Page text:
Margaret Fulton
25 recipes
Published by
Hardie Grant Books
Vanessa Levis

Hints & Tips

Many of us can always make room for dessert, and a delicious, well-presented dessert can be the most memorable and impressive course of a meal.

Fruit desserts use just-ripe, good-quality fruits without bruising or soft patches. If the fruit is to be used raw, as in French-style tarts, it is particularly important that it be top-notch and flawless.

If using poached, canned or thawed frozen fruits, make sure the fruit is well drained, so that it will not make the dessert soggy.

Frozen fruits can be substituted for fresh in many desserts where the fruit is to be cooked, or in cooked fruit sauces. Where it is to be served raw or as an accompaniment, use fresh fruit, as it has a better texture and appearance.


There are two types: steamed (which this book does not deal with) and baked. For baked puddings, you will need ovenproof baking dishes or moulds. Cake tins can also be used, thought they are less attractive for puddings that are to be served at the table.

Making puddings

Butter the dish, tin or mould well, so that the pudding is easily turned out or served. Wipe around the edges of the container before baking. The pudding is easier to handle if it is placed on a baking tray while cooking. Some puddings will need to be baked in a water bath; see Note.


There are two types: unbaked (not covered in this book) and baked. Cheesecakes may have a pastry crust or a crumb crust; the latter is made by combining finely ground biscuits with butter, pressing the mixture into the tin, then chilling before pouring in the filling. The filling may be made of cream cheese, ricotta or other soft cheeses, cream and/or condensed milk, plus other ingredients.

Making cheesecakes a springform tin is essential for the traditional cheesecake, which can’t be turned out. Generally the cost reflects the quality. To ensure even baking and help prevent warping it’s worth investing in a quality brand with a good weight. Also, go for a reliable non-stick surface, which helps the crust release and makes cleaning easier.

For the crumb crust, a plain, sweet biscuit is best – however use chocolate, ginger or cinnamon-flavoured biscuits for an alternative flavour.

When pressing the crumb crust into the tin, you may find it easier to achieve an even, firm crust by using a straight-sided glass, rather than your fingers, to press over the base and sides of the tin.

For the filling, the creaminess of a well-known brand of cream cheese is hard to resist, but you can reduce the fat in your cheesecake by choosing a light cream cheese. Ricotta can be substituted; it is not as smooth, but is typical in Italian-style cheesecakes and similar desserts.

When beating the filling, use V-groove beaters or a paddle attachment rather than a whisk. The whisk will incorporate too much air, causing the cheesecake to puff up as it bakes before falling and cracking as it cools.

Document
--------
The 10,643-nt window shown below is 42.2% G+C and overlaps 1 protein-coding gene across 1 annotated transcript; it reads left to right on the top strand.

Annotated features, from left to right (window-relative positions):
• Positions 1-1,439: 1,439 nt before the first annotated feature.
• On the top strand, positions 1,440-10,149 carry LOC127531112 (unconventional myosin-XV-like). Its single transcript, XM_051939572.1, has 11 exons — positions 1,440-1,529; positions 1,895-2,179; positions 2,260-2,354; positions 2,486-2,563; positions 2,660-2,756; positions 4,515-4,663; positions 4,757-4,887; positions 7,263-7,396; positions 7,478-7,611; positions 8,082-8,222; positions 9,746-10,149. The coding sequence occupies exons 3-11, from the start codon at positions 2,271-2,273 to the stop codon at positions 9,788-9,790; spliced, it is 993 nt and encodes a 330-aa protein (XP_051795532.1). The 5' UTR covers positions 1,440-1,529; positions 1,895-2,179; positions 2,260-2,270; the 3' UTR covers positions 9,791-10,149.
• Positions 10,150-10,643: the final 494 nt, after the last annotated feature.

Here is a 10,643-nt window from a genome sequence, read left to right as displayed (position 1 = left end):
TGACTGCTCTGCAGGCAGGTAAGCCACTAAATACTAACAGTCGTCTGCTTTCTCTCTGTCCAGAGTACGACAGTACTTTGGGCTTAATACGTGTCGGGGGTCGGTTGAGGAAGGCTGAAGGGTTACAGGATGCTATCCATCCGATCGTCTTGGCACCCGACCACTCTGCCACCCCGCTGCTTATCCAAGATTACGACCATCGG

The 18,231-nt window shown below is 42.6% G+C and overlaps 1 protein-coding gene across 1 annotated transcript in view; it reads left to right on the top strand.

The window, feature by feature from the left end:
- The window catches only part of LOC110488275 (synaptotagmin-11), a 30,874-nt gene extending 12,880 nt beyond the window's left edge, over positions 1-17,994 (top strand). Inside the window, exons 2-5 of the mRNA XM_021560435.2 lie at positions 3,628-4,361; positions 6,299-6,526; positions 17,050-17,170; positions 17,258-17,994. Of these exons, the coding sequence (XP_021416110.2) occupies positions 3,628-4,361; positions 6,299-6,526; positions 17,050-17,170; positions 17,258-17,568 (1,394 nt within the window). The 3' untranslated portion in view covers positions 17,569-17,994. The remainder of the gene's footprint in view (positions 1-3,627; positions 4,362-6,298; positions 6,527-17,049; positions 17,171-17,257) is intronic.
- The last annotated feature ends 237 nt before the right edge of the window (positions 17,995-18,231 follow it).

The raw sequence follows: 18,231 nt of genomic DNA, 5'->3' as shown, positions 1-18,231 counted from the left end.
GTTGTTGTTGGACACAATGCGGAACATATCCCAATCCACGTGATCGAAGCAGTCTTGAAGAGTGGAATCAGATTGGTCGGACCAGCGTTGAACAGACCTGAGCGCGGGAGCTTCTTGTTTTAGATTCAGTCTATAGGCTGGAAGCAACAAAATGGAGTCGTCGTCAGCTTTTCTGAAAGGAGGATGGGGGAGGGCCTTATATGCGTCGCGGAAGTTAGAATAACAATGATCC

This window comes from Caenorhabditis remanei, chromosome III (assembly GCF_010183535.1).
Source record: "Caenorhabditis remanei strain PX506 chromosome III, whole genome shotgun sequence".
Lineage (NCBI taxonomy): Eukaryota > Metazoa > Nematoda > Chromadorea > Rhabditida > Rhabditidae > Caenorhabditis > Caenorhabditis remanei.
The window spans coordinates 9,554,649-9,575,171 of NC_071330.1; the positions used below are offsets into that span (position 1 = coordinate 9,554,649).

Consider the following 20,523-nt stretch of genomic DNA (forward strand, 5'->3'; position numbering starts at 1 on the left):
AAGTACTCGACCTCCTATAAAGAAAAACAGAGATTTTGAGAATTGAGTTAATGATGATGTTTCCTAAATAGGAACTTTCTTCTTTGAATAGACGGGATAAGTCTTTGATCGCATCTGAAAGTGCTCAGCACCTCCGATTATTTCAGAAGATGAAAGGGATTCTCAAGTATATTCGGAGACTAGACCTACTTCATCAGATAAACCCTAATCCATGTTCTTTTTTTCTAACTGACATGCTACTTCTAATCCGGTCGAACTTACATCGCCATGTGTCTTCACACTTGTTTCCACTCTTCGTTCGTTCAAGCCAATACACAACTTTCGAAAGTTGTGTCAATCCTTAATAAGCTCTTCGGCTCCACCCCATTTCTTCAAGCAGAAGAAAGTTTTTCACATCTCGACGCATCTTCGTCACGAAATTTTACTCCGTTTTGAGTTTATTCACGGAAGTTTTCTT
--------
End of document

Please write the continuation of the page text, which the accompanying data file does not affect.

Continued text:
If the filling is overcooked, it will dry out and lose creaminess. At the end of baking the filling should still have a little wobble in the centre. As it cools it will become firm. Overcooked cheesecakes usually crack.


The charm of a soufflé, apart from its delectable flavour and airy texture, is its spectacular appearance. Rising magnificently above the rim of the dish, its height is determined by the size of the dish. Sizes vary from individual serving dishes through to 5-and 6-cup dishes and larger.

Making soufflés

To prepare a dish for a sweet soufflé, brush with melted butter and dust inside with a little caster sugar. Remove excess sugar by turning the dish upside down and tapping lightly on the work surface. For savoury soufflés, sometimes the dish is sprinkled with breadcrumbs.

For a high soufflé, tie a double band of baking paper around the dish to give it extra height. Cut a strip of baking paper 15 cm wide and wrap it around so that it stands like a collar above the edge of the dish. Tie with kitchen string.

Soufflés can be partly prepared ahead of time. Prepare the soufflé base mixture (which may be custard or a fruit purée for a sweet soufflé, or a béchamel sauce for a savoury soufflé), cover and refrigerate until just before it is time to cook the soufflés. Then whisk the egg whites, combine with the base mixture, pour into the dishes and bake as directed in the recipe.


A light meringue is often piled onto a baked, sweet pie or pudding and placed in a moderately hot oven just long enough to tint the meringue; it should be soft and marshmallow-like inside, while the crust may be crisp or soft, depending on the treatment. See Lemon Meringue Pie and Lime Meringue Pie.

Another favourite meringue is the Pavlova, which, topped with whipped cream and tart-sweet passionfruit or strawberries, is a dessert sweet-tooths can never resist.

Cooking in a water bath

Some desserts (especially ones containing a custard mixture) are baked in a water bath (also known as a bain marie) to ensure that they cook evenly and don’t curdle. Place the baking dish(es) in a baking tray, then pour boiling water into the baking tray to come to the specified level up the sides of the dishes (generally about halfway). Then carefully transfer the baking tray to the oven and bake as directed. When cooked, carefully remove the tray from the oven, then the dishes from the water.

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